Sex Addiction Is Allegedly An Absolute Myth, So Don't Feel Bad About The Dirty Things You Do

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Last year, while I was still working for another publication, I wrote a piece about sex addiction. Apparently, though, the entire piece should have been retitled, because sex experts believe that addiction to sex is merely a myth.

According to Tonic, sex therapist Doug Braun Harvey, along with thousands of his colleagues of the American Association of Sexuality Educators, Counselors, and Therapists (AASECT), debunked the belief that a person can be addicted to sex. They even went as far as issuing a statement, saying this, per Tonic:

"From a scientific perspective," the statement read, "sex addiction is not real."

Sex addiction, at its core, is believed to be when a person engages in harmful or compulsive sexual activity, particularly intercourse, despite negative consequences. Due to that, places like Sex Addicts Anonymous, Sexaholics Anonymous, among others, exist to help people battle their sexual demons—much like an alcoholic would.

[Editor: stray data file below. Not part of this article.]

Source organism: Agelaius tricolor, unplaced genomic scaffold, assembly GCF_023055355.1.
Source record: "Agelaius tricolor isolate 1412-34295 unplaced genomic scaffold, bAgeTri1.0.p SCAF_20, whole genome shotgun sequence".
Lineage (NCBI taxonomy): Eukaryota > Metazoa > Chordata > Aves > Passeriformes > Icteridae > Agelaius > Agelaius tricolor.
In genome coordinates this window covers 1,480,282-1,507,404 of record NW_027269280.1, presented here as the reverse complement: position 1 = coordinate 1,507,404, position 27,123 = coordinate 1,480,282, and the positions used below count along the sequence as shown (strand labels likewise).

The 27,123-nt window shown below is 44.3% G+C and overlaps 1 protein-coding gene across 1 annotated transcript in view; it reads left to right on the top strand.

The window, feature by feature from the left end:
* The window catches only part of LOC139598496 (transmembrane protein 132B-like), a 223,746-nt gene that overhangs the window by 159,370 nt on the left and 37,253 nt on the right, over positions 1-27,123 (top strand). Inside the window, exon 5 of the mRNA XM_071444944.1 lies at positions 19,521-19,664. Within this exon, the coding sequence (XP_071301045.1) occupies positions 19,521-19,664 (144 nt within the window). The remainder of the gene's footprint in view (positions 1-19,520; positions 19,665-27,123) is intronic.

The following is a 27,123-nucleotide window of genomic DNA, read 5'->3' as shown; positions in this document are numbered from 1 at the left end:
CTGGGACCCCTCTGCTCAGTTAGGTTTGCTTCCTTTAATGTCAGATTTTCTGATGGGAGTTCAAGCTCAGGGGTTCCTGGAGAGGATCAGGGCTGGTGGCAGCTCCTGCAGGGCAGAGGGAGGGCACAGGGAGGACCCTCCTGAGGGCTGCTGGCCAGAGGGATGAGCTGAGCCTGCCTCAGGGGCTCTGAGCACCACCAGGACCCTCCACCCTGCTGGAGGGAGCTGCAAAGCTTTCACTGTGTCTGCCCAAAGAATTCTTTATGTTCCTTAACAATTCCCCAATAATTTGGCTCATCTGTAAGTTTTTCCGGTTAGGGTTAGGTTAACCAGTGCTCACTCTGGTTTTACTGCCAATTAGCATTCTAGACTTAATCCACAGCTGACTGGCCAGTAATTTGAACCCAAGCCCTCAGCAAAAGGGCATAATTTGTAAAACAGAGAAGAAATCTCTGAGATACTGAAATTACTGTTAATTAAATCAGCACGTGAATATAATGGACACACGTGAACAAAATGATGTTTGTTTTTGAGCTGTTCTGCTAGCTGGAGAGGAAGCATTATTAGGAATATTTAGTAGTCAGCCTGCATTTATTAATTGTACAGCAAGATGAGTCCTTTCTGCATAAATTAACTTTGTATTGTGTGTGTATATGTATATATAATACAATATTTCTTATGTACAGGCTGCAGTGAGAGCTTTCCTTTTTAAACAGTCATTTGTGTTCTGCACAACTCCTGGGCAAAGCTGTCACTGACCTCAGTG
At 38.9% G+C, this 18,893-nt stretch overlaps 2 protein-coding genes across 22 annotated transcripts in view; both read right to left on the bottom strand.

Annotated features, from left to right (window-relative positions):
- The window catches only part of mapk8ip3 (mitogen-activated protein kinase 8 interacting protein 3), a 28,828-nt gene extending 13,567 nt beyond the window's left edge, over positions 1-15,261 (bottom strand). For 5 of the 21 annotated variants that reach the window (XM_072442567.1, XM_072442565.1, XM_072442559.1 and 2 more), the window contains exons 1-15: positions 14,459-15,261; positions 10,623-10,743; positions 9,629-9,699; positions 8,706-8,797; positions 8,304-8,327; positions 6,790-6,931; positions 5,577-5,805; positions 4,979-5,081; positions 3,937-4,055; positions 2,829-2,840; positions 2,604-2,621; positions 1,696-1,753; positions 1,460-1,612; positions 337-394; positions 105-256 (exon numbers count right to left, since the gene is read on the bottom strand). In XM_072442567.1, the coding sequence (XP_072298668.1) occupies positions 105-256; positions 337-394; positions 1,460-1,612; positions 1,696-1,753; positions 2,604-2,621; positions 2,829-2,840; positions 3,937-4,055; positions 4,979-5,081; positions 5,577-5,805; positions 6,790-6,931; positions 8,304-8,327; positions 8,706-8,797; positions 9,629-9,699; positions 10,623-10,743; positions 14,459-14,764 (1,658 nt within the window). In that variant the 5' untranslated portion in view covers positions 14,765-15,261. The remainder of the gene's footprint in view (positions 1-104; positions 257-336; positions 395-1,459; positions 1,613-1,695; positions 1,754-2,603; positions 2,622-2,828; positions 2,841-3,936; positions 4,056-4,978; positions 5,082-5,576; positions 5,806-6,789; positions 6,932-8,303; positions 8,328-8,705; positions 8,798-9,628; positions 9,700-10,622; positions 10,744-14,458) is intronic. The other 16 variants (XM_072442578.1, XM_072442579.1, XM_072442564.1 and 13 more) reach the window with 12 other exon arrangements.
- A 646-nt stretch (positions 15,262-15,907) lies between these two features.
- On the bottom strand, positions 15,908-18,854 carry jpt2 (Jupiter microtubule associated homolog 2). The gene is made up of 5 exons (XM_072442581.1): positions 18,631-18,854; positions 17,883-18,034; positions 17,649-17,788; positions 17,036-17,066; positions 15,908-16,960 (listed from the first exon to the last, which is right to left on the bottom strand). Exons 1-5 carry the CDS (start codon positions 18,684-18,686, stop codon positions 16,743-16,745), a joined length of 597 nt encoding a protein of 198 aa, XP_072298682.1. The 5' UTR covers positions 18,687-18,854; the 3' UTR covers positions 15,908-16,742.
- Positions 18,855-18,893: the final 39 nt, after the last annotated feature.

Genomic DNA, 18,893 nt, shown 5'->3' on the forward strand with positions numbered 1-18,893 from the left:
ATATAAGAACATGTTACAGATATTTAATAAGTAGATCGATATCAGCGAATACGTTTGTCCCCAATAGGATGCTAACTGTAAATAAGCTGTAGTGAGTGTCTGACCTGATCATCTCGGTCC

Thanks to Harvey and his colleagues at the AASECT, though—one of whom is clinical psychologist David Ley—sex addiction is nothing more than a figment of our imaginations.

"Sex addiction is truly a social phenomenon, not a clinical or medical one," says David Ley, a clinical psychologist based in New Mexico and the author of The Myth of Sex Addiction. "Most people who self-identify as sex addicts do so because they or their spouse read an article or saw a talk show about sex addiction."

For those who need cold-hard facts on the topic, a 2015 study published in the National Library of Medicine supports the theory, relating sexual addiction to a behavioral addiction like gambling. That research supports the claim that, like gambling, the brain gets stimulated directly through behaviors than with substances like that of alcohol.

With nearly 90 percent of supposed self-identifying sex addicts male, the belief is that these men have deeper psychological issues like anxiety, depression, or schizophrenia, and that the self-diagnosis comes following the acknowledgement of societal norms—like how much one should masturbate or watch porn.

Ley touches on this topic below, via Tonic:

"Ley tells the story of one client, an 18-year-old boy, who came to see him because he was concerned he might be addicted to masturbation. "Turned out, he was only masturbating about once a week, but because he'd been taught that any masturbation was immoral and unhealthy and dangerous, he was terrified," Ley says. "He went online and was diagnosed by sex addiction therapists and online group discussions."

With no surefire solution to treating someone who's a "sex addict,"—outside of general counseling—many of these sex experts are simply saying that there's no true sign that one person can be labeled as such.


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